• The British School of Watchmaking only accept 8 students annually. This is typical for a watchmaking school, so you need to stand out.
    • Watchmaking is learnt by doing. Get some hands on experience repairing, modifying, and constructing watch mechanisms.
  2. Pass the entrance exams.Watchmaking schools will accept lots of applications, but they'll only accept the highest scorers into the school. Each school's exams will differ, but generally they will test your knowledge of a watches's anatomy and basic watchmaking skills.
    • Get in contact with alumni of your chosen school. The community for watchmaking is small. Use any contacts you have to talk to those who've taken the entrance exams before.
  3. Come to school ready and eager to learn.Watchmaking schools hold full-time intensive skills courses that run for 30-40 hours a week. Dedication is key to getting the most out of the course. Get plenty of sleep every night and show up to class on time to make a good impression on your teachers.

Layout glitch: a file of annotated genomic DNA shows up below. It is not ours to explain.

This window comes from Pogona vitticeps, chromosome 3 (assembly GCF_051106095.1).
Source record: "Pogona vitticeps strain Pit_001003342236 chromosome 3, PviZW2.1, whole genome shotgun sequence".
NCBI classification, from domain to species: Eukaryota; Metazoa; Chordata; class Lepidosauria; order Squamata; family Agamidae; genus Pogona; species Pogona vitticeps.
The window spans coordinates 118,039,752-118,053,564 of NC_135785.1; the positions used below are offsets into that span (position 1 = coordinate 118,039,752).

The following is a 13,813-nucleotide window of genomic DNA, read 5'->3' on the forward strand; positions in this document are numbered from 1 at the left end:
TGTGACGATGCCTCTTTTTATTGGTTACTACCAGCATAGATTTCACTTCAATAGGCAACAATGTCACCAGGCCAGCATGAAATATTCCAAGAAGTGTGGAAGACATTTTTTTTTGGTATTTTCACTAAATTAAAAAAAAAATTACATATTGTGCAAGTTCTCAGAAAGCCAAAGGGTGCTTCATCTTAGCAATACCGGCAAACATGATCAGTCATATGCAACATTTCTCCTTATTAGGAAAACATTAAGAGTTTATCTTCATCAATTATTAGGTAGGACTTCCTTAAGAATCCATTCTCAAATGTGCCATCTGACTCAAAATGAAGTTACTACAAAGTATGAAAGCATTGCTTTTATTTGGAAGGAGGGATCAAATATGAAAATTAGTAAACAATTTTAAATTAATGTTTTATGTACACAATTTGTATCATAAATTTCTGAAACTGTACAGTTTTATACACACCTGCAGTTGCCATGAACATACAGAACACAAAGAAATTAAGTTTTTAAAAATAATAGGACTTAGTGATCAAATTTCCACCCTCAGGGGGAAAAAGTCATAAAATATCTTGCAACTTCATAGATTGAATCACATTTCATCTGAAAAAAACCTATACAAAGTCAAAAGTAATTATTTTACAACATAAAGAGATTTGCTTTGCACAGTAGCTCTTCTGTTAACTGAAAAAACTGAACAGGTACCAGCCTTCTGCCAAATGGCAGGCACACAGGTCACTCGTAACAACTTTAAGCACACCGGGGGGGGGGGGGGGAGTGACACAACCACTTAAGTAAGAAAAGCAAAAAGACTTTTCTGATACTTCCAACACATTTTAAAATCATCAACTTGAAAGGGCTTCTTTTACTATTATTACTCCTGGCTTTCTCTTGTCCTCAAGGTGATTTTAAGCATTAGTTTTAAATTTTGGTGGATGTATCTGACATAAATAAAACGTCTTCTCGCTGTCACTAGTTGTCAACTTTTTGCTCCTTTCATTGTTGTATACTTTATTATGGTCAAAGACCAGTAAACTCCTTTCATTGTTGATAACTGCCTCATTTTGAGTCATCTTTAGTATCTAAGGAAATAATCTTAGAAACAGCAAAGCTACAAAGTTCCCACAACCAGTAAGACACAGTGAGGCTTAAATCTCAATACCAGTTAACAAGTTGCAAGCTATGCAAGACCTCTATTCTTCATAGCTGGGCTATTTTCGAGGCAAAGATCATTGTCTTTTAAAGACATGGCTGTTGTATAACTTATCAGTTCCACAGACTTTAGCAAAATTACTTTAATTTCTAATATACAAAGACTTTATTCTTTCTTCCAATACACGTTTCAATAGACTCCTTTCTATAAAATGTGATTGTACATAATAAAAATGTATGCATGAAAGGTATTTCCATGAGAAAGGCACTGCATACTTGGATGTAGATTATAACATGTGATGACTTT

4. Pass the final exams.After your course concludes you'll need to tackle final exams. These examinations will cover practical and knowledge based skills. Revise every night for a month before the exams to refresh your memory on everything that you've learnt.
    • Revision is key to passing an exam. Without putting the work in you may waste not just money, but time.
  5. Apply for a job at a large-scale watch manufacturer.At watchmaking school you will make many contacts within the industry. Keep your ear to the ground for any opportunities at international watchmaking companies. Once they have an opening, send in your application. Your application will look much more appealing now that you have a qualification in watchmaking.
    • Watches made by Omega, Hamilton or Calvin Klein are all made by the Swatch Group. You can search their open jobs here:
  6. Search for an apprenticeship if you want to grow your skill set.If you want to learn more about watches, search for an apprenticeship at a watchmaking shop. With academic qualifications, you are a much more attractive candidate for a professional watchmaker to take on as an apprentice.





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Date: 01.12.2018, 21:02 / Views: 34173